The passage we heard today from the Gospel of John is just a brief piece of a much longer prayer. Jesus has a lot to pray about the night of his betrayal. He enters a deep communication with God, lifting up not only his own fears and faith, but also his concerns for the men and women who believe that he is God's word of salvation.

He prays for his Disciples, and then he prays for us—for we are part of those future Christians who believe in him through the testimonies of our spiritual mothers and fathers. Jesus prays for the church, the community of the faithful who bear the responsibility of proclaiming the gospel. He doesn't pray that the church will be wealthy, or well respected, or theologically orthodox. He prays that the church—that we—may all be one.
If we are to be honest, this is a difficult message to hear. The church is broken. The forefathers of our Disciple tradition were keenly aware of this. They believed that the lack of Christian unity was a great crisis in the Body of Christ. They were appalled that Christians denied one another access to the Table of the Lord's Supper. The Stone-Campbell movement tried earnestly to restore the Church to unity by emphasizing the simple practices and beliefs of the New Testament. It is no small irony that the movement has suffered not one but two fractures on account of differences of religious opinion.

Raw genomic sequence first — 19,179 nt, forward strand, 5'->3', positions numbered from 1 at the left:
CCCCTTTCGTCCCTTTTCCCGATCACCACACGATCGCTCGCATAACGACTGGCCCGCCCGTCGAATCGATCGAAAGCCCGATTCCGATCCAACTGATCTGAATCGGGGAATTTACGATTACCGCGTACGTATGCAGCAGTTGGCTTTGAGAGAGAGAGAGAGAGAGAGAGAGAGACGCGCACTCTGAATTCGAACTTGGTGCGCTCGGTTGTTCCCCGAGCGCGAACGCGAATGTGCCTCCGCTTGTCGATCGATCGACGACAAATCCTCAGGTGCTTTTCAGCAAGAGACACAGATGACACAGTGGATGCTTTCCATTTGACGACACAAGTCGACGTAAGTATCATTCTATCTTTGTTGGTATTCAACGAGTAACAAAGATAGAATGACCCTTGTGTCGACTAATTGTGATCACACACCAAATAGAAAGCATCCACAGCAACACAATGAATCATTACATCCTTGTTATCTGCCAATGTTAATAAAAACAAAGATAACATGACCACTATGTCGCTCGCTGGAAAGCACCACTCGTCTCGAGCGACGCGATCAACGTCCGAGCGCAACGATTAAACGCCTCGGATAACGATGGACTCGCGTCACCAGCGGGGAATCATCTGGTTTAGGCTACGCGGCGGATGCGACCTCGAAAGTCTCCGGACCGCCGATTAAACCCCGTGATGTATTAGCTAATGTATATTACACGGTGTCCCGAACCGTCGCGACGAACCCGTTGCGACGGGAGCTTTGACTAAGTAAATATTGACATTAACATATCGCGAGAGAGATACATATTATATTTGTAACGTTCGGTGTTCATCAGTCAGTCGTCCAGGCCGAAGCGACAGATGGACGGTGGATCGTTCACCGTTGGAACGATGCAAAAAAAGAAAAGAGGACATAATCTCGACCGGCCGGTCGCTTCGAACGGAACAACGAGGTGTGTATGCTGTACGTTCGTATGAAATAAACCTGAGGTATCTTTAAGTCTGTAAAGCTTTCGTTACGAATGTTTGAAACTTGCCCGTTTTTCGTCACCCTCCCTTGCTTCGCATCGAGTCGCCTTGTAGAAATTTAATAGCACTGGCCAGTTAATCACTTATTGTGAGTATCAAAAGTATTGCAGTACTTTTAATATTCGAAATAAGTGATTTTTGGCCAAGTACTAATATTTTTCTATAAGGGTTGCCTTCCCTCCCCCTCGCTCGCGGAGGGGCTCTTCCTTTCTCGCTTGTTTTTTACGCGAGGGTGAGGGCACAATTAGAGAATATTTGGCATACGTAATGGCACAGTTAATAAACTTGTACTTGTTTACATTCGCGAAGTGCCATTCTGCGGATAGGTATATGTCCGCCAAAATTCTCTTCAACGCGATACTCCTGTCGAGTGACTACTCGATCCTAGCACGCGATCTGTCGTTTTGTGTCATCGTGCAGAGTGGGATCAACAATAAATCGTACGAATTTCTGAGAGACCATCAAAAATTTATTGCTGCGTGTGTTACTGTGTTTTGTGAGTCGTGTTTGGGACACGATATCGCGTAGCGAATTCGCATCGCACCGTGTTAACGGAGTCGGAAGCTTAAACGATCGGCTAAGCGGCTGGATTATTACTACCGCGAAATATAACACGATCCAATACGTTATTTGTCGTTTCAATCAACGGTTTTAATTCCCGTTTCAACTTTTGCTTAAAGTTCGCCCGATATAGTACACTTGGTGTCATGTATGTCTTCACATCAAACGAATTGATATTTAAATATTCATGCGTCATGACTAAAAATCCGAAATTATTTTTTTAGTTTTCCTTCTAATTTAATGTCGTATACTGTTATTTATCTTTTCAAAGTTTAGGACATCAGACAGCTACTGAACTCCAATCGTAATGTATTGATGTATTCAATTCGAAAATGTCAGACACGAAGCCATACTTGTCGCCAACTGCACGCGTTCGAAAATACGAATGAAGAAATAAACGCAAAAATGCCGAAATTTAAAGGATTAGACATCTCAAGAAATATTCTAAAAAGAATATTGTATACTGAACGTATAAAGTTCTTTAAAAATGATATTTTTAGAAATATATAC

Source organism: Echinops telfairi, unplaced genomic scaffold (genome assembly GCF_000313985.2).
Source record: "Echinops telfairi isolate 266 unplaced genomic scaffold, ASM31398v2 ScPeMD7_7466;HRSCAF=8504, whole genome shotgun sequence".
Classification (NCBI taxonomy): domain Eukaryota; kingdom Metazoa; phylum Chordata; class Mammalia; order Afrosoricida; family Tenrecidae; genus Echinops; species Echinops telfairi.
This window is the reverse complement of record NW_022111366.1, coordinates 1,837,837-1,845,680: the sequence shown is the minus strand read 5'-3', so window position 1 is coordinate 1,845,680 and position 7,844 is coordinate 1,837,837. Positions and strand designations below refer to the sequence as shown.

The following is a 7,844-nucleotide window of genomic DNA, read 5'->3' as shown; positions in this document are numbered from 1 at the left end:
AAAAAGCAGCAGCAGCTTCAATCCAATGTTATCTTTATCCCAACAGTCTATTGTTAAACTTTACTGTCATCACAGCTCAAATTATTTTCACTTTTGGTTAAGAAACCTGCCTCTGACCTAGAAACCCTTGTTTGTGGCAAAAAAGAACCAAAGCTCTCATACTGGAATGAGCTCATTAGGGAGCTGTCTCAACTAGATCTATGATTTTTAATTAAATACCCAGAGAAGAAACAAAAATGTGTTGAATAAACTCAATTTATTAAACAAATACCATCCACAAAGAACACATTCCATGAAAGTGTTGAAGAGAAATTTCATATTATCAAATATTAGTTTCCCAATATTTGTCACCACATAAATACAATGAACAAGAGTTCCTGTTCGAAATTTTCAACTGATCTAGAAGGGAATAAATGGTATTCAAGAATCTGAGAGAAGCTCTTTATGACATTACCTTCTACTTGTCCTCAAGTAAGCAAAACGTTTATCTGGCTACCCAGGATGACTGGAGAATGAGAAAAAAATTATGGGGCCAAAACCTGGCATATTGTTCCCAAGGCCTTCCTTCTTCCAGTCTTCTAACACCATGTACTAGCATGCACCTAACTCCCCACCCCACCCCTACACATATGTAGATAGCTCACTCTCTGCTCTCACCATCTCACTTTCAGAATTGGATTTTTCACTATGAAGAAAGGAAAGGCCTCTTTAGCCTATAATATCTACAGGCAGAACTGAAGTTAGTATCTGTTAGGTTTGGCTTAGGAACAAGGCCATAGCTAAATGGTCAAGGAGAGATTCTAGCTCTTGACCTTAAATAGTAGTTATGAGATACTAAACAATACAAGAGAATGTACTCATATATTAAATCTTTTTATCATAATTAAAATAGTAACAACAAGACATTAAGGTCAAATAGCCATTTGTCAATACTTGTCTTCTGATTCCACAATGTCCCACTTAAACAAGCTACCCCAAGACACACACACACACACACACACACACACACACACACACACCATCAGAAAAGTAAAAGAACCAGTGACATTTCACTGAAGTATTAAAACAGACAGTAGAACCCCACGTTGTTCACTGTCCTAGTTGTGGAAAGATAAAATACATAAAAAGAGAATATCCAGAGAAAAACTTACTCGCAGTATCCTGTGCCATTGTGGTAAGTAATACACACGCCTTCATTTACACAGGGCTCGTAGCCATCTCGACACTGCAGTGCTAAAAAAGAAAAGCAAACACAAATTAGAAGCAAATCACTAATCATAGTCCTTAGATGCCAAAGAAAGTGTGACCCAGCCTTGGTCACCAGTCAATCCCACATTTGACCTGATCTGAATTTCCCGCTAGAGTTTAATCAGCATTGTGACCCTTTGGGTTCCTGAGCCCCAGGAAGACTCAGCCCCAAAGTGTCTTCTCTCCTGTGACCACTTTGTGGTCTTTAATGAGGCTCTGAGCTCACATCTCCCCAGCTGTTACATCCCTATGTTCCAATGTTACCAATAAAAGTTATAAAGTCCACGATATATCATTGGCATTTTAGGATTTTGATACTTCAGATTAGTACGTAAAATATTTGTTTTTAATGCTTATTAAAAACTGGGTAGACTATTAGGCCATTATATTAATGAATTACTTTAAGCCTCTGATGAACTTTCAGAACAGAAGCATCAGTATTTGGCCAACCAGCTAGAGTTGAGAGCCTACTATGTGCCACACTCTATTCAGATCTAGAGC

The unity of the church is tested when Christians question the faithfulness of other Christians on account of theological differences. And it is tested when pride is valued more than unity. Most of us have probably heard more than enough about the public fall of the evangelical leader Ted Haggard.

This week the Daily Show, a comedy program that revels in lampooning the headlines, ran a clip of one prominent evangelical leader after another denying that they had anything to do with Ted Haggard, despite the fact that many had worked closely with him through the National Association of Evangelicals, the organization that Haggard led until last week. Without comparing Reverend Haggard to Jesus, the denial of his colleagues in ministry certainly echoed the words of Peter.